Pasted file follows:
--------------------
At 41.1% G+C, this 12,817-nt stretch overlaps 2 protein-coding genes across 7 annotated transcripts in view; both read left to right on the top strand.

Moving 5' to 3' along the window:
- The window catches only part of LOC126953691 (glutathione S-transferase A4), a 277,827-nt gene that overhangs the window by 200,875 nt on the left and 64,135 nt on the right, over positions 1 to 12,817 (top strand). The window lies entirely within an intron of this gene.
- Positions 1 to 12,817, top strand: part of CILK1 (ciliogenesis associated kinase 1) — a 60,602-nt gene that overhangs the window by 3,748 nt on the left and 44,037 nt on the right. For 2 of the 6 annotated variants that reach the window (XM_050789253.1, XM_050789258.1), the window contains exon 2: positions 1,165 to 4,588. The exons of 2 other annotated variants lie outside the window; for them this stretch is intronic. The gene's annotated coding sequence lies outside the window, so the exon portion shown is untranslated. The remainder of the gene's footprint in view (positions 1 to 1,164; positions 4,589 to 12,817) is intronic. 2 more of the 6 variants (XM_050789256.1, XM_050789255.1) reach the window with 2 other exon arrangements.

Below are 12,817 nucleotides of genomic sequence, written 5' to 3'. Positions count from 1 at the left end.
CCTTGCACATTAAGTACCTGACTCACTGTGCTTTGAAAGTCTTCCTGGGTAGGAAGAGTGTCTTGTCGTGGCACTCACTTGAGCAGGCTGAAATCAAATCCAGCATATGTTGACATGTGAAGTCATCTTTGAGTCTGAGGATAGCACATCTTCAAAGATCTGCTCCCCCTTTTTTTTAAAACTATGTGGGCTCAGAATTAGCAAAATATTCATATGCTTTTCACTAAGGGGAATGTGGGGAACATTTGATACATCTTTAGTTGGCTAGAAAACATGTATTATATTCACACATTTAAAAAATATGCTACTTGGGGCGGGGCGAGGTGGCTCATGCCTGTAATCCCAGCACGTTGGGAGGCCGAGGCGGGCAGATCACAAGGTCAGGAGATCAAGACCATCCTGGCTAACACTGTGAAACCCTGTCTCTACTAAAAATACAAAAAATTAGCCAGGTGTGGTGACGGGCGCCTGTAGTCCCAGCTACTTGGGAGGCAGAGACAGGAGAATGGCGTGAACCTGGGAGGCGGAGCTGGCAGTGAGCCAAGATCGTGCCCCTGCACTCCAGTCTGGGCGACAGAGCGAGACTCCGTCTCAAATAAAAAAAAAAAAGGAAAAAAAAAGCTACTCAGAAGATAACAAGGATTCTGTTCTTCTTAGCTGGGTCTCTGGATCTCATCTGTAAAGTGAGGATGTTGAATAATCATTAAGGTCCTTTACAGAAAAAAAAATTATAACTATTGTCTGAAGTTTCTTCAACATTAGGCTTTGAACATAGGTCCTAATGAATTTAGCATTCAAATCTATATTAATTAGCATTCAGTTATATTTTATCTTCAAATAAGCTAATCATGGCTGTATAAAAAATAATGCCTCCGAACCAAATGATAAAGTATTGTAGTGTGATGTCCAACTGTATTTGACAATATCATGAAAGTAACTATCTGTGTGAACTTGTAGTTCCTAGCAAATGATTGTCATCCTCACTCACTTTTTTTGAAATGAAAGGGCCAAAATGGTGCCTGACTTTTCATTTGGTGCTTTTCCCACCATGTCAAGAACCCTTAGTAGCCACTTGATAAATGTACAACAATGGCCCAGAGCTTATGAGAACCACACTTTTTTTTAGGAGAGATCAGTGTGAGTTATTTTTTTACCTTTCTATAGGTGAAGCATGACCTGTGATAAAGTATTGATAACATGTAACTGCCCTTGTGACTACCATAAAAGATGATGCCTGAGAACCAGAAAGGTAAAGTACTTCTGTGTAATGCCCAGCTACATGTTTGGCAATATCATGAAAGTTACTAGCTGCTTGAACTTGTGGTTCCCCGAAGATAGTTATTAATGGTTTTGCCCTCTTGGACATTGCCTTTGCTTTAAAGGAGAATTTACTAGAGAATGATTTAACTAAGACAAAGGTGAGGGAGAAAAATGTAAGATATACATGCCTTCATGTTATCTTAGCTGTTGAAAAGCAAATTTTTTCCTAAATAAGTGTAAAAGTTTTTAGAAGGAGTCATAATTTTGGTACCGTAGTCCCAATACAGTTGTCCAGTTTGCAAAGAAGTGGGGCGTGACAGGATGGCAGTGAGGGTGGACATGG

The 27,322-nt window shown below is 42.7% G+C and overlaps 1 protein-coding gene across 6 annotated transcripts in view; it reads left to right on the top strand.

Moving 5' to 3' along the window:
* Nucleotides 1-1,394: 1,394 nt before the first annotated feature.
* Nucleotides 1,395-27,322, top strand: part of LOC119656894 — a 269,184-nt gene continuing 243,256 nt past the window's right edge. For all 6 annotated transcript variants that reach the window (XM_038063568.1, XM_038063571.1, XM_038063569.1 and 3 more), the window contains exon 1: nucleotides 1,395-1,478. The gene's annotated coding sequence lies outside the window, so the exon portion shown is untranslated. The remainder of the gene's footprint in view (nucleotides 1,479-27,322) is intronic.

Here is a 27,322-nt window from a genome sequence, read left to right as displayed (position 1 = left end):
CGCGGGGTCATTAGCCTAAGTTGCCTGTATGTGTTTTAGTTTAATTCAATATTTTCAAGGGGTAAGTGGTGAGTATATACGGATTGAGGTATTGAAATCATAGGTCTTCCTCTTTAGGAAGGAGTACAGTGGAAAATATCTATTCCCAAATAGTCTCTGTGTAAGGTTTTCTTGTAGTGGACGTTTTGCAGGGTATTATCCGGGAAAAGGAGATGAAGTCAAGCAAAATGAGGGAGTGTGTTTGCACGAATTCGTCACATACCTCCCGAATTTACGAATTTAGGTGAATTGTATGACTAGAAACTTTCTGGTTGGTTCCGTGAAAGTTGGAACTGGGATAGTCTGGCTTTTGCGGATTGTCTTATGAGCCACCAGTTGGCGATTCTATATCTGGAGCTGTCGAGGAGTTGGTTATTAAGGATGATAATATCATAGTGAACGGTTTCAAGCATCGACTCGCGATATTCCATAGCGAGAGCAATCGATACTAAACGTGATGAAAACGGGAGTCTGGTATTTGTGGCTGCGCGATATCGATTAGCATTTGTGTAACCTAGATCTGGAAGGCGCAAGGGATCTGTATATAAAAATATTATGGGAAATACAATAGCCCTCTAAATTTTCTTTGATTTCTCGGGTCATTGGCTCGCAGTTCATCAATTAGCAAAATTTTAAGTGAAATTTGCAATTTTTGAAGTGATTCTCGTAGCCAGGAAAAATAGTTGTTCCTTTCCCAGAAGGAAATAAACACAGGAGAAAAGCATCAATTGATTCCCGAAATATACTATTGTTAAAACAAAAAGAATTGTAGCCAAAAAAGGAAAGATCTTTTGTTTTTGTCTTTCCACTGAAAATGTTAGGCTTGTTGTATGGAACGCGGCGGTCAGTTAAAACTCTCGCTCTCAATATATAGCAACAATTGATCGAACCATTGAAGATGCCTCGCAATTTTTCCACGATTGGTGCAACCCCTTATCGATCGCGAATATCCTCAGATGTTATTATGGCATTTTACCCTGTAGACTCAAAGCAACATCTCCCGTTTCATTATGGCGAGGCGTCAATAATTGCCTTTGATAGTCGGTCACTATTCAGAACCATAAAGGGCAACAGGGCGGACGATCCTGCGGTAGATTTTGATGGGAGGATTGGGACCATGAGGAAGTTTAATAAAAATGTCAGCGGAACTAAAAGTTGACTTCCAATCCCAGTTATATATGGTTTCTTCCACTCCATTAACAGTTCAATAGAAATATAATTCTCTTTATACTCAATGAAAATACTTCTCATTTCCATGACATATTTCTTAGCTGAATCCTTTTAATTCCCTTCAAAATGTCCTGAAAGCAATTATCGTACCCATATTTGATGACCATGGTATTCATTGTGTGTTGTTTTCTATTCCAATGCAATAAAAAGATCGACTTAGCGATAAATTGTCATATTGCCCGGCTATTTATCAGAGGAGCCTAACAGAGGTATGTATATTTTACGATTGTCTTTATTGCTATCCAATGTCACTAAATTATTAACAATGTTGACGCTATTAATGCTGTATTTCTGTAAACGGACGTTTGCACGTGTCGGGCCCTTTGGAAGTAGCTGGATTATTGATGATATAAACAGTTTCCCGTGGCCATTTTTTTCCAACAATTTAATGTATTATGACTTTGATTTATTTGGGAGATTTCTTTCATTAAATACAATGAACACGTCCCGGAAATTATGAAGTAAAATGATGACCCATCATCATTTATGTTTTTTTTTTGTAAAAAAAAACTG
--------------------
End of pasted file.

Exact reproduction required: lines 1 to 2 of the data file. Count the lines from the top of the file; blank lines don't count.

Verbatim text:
At 41.1% G+C, this 12,817-nt stretch overlaps 2 protein-coding genes across 7 annotated transcripts in view; both read left to right on the top strand.

Moving 5' to 3' along the window: